Friday, January 03, 2014

Hartzler: We see more evidence every day of why Obamacare won't work

In her weekly newsletter, Fourth District Congresswoman Vicky Hartzler restates her claim that Obamacare is a disaster.

2014 has arrived and with it comes hope that the House and Senate will reach agreement on a number of issues that are important to the citizens we serve. The House has made serious efforts to improve the lives of Americans by passing legislation dealing with such matters as workplace flexibility, IRS abuse of law-abiding taxpayers, energy self-sufficiency, and - of course – numerous bills addressing the many problems with the President’s health care law and the need to repeal it, replace it, or at the very least delay implementation.

Unfortunately, the Senate has failed to follow the lead of the House in these areas and others. Hopefully, the new year will bring the Senate’s willingness to move forward on these important pieces of legislation.

In the area of health care we are now seeing that the House was right when it urged the Senate and the White House to repeal or at least put the brakes on this new legislation which was not ready to be launched. In the weeks and months leading up to implementation of the new law, Americans saw evidence, almost on a daily basis, of how the law could not work. As 2014 begins I pray that citizens who thought they had enrolled in health care plans are actually enrolled and have access to coverage should they need it. With its piecemeal exemptions and extensions, the Obama Administration has already acknowledged the plan is not ready for implementation. The American people would be best served by having their representatives approve new replacement health care legislation that makes health care available and affordable to all Americans without forcing citizens into a new system that is causing over 7,000,000 people to lose coverage and others to see their premiums skyrocket. We can do better.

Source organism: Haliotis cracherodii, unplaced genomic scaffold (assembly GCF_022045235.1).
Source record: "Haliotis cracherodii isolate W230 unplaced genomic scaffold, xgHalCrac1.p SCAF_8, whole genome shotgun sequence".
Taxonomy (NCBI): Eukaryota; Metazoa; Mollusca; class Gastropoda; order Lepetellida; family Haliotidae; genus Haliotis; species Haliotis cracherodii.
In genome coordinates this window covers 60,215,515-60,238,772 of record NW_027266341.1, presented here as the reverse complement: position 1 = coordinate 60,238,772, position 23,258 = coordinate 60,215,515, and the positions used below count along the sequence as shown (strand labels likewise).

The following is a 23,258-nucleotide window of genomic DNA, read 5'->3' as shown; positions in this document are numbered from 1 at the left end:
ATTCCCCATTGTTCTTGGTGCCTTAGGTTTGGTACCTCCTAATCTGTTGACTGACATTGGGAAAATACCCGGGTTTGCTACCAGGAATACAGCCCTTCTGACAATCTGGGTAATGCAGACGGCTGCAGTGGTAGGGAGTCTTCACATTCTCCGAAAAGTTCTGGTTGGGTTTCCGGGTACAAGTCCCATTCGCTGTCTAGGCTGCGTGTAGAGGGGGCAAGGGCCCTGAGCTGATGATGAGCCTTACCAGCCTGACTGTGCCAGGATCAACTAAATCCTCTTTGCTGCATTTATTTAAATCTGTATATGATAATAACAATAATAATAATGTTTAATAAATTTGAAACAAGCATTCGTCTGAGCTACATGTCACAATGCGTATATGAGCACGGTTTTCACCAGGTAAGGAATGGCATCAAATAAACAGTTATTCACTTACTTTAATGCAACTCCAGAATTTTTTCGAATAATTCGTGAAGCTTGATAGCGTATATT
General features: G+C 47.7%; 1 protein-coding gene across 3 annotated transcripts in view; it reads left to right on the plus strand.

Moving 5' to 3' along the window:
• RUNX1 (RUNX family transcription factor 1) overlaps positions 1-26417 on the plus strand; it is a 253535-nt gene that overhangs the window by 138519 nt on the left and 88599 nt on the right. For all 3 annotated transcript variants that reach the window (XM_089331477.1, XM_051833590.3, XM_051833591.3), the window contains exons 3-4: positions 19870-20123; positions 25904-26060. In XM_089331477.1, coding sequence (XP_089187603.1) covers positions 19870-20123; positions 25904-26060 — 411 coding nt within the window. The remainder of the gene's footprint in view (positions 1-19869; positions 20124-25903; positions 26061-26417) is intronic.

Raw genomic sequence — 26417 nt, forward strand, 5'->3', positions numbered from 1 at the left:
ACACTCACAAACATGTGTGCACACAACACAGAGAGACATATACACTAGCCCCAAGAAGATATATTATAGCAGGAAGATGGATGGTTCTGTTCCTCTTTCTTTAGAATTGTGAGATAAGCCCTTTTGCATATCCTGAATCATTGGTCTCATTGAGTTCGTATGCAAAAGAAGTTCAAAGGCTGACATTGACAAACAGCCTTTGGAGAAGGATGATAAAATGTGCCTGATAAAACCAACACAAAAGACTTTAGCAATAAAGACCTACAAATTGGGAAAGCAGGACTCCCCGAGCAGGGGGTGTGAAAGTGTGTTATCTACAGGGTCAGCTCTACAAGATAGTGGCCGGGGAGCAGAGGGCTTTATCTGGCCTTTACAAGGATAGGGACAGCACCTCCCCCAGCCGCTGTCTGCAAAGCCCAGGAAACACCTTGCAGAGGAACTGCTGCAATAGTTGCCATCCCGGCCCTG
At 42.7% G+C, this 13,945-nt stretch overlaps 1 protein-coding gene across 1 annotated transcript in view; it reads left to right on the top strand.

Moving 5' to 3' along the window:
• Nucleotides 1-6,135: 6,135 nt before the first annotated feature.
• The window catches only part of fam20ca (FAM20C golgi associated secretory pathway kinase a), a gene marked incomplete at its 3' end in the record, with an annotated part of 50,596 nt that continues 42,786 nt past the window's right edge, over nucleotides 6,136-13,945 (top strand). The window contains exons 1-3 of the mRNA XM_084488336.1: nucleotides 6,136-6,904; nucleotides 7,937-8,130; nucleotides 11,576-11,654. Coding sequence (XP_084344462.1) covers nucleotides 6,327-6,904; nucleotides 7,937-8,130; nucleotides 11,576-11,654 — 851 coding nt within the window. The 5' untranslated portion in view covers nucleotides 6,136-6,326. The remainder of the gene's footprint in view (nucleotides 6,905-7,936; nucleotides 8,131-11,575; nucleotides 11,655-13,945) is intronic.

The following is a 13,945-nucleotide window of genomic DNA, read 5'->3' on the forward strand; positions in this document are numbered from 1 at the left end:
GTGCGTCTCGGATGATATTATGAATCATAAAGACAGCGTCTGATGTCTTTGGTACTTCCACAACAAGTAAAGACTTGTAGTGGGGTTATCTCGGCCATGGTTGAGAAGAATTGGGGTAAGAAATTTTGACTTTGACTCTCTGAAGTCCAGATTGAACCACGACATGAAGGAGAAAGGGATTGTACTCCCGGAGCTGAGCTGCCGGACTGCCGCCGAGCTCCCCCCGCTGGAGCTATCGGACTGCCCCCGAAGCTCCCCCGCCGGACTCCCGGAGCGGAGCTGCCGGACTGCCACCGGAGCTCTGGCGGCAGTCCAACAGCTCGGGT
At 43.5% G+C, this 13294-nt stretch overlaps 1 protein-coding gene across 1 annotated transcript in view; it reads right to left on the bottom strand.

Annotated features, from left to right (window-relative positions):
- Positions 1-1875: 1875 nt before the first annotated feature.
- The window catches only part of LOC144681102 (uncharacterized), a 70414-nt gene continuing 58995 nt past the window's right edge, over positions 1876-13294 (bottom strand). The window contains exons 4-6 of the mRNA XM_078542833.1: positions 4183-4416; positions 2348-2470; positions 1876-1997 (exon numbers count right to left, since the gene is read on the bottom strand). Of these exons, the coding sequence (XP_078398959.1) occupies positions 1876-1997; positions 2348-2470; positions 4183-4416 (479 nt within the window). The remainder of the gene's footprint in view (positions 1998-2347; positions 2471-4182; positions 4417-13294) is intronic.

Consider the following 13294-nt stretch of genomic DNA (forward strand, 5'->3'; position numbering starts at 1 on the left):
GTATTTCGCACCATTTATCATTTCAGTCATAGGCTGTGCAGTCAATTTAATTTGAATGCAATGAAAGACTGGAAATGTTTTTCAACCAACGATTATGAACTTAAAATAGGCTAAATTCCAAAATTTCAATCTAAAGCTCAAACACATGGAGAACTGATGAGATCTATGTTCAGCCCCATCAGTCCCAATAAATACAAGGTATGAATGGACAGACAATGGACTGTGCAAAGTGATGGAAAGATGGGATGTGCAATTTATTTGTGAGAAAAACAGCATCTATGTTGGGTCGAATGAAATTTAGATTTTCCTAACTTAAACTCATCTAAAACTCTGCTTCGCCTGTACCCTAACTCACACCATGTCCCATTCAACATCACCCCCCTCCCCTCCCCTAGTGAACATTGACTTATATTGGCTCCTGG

My hope is that early in the new year, the Senate will take up many of the other bills that have been approved by the House but have collected dust in the Senate. I’ll share with you just three of these many common sense bills that await action in the Senate:

1) The Working Families Flexibility Act - H.R. 1406 – will allow private sector workersthe option of receiving compensatory time instead of pay for overtime hours worked. Federal and state employees currently have this right. It is only appropriate that this right be extended to those who work in the private sector. With family time at a premium these days, many Americans would prefer spending time with loved ones. The Senate should say “yes.”

2) The STOP IRS Act – H.R. 2565 – expands the grounds for termination of any Internal Revenue Service employee performing, delaying, or failing to perform any official action for his or her own benefit or for a political purpose. We learned of how the IRS had been playing politics with the tax exempt status of mostly conservative groups – in violation of both IRS policy and our tax laws. This bill that cleared the House awaits action in the Senate. It is time for the Senate to say “yes.”

3) The Energy Consumers Relief Act – H.R. 1582 – is one of several energy-related bills passed by the House and awaiting Senate action. This bill would, among other things, require the Department of Energy to determine whether any rule put forward by the Environmental Protection Agency (EPA) would cause any increase in energy prices for consumers, an adverse effect on energy supply and distribution, or will cause significant adverse effects to the economy. Again, it is time for the Senate to say “yes.”

There is good news in that we are making important progress in one very important area. An issue I am optimistic about agreeing on early this year is a comprehensive five-year Farm Bill that will serve the interests of both consumers and farmers while ensuring the United States has a safe, plentiful, and affordable supply of food for many years to come. There are still a few differences between the House and Senate versions of the Farm Bill that need to be ironed out, but negotiators for both chambers have been working on the Farm Bill over the holidays and House-Senate conferees hope to vote on a Farm Bill as early as next week. What a great way to start the new year!

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